5. Communion

Saying Amen is saying yes. We need to understand what Eucharist is, what the "Body of Christ" means, so we can fully understand to what we are saying "Amen." Eucharist is where we experience the Real Presence of Jesus.

There are many ways we do this in our celebration of the Mass. The Eucharist is our meal, our time of thanksgiving and our participation in the great sacrifice of Jesus. Christ is revealed to us in our sacred Scripture, through our priest presiders, in our assembly, and becomes present in our bread and wine. Receive the Body of Christ. Amen!

Tiffinie Elliot, youth minister at St. Mary Parish in Franklin, Ohio, gathered Dan Brown (14), Abigail A. Wellbrock (15) and Rachel Wellbrock (16) to preview this issue of Youth Update.

 

Q.

How does the Church get the hosts which are consecrated and why do they look like they do?

A.

Churches get the hosts from companies that make them and ship them to church supply stores. The bread used at Mass must be unleavened, that is, no ingredients that make bread rise (like yeast or baking soda) may be in the bread. This makes it like the bread that Jesus used at the Last Supper. In the earliest Christian Church, the bread used for Eucharist looked much like any other bread. Our present flat, round hosts came into use around the ninth century when people received the Eucharist very rarely and only on the tongue. It was just more practical to make the hosts small and easy to swallow. But many churches today, in an effort to be faithful to the vision of Eucharist taught by Church documents, are returning to using unleavened bread that comes in loaves.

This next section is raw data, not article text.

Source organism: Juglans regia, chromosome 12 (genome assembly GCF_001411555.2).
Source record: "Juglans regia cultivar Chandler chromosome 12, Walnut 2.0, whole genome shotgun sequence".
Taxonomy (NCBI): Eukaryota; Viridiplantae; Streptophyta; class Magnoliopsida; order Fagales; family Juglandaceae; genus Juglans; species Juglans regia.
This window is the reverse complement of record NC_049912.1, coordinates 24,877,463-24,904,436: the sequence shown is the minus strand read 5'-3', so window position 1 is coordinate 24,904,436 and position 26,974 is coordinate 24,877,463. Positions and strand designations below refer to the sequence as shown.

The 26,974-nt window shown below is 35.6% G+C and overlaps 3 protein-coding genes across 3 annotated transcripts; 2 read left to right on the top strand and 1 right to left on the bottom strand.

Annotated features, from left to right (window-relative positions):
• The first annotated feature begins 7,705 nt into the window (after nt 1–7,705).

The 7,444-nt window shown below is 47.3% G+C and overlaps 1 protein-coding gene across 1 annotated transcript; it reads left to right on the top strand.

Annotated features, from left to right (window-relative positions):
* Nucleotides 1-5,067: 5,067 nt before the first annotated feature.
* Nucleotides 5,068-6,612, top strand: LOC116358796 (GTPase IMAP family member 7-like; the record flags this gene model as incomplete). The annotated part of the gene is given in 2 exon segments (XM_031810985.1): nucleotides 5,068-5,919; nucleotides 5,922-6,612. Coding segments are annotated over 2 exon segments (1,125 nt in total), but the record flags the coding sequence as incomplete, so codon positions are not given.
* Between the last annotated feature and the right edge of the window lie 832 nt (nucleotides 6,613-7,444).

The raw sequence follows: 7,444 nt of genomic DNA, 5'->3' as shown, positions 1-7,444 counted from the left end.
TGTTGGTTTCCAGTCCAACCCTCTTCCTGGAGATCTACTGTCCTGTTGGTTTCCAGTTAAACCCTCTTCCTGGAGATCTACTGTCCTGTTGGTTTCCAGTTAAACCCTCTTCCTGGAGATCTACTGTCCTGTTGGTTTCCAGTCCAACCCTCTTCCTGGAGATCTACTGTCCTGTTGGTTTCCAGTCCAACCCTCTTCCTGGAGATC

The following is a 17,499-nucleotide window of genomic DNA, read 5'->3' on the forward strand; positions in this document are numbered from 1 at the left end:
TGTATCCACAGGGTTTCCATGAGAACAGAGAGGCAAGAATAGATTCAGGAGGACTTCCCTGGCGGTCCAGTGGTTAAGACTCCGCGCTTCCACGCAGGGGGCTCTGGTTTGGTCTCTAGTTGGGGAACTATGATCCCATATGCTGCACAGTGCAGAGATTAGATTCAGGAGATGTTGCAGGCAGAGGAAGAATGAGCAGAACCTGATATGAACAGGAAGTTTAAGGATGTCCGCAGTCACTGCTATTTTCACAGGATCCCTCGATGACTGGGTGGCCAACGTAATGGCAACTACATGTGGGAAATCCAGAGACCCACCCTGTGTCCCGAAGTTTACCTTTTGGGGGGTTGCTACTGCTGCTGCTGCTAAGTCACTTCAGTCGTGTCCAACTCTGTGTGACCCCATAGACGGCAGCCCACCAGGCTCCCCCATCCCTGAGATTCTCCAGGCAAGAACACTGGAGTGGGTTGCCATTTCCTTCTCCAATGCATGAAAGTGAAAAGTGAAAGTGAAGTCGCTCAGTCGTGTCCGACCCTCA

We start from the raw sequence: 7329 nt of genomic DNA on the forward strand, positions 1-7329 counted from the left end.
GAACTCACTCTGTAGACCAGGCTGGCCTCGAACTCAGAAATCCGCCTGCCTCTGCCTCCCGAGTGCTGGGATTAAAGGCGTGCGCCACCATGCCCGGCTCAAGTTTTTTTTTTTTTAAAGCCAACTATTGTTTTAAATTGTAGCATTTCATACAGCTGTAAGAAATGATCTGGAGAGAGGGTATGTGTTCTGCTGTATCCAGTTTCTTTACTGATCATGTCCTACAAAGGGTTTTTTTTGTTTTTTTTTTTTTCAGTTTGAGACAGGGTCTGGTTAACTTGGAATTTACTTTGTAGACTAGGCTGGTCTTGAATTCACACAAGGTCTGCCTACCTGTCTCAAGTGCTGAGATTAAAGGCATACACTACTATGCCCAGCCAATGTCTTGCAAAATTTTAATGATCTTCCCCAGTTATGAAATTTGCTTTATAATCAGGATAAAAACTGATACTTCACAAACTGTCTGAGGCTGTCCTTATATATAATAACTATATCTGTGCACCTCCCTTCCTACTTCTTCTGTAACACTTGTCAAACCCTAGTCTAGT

Q.

When the priest consecrates the wine, he says, "so that sins may be forgiven." Is that only true of the wine or Blood of Christ? I don't usually receive both the Body and Blood and that worries me.

A.

Not to worry—whenever you receive the consecrated host you receive both the Body and Blood of Christ. (For a number of years, we only received the bread at Mass!) The phrase you quote is from the Gospel of Matthew, which tells us the importance of receiving the Eucharist. Therefore, I want to encourage you to receive both the Body and the Blood when you attend Mass. Our celebration of the Eucharist is certainly enriched by the return of the common cup to the Mass. Jesus did ask us to eat and drink.

Q.

You say Jesus is really present in the Eucharist and I believe that. But isn't Jesus really present other times as well?

A.

Of course Jesus keeps his promise to be with us always. But there is a difference between Jesus being really present and the Real Presence of Jesus in the Eucharist. Real Presence means that Jesus is not just remembered at Mass but is actually there, truly and particularly, in a way that can only happen in this sacrament. This too is what Jesus promised us at the Last Supper when he commanded us, "Do this in memory of me." We accept this on faith as part of God's great love for us.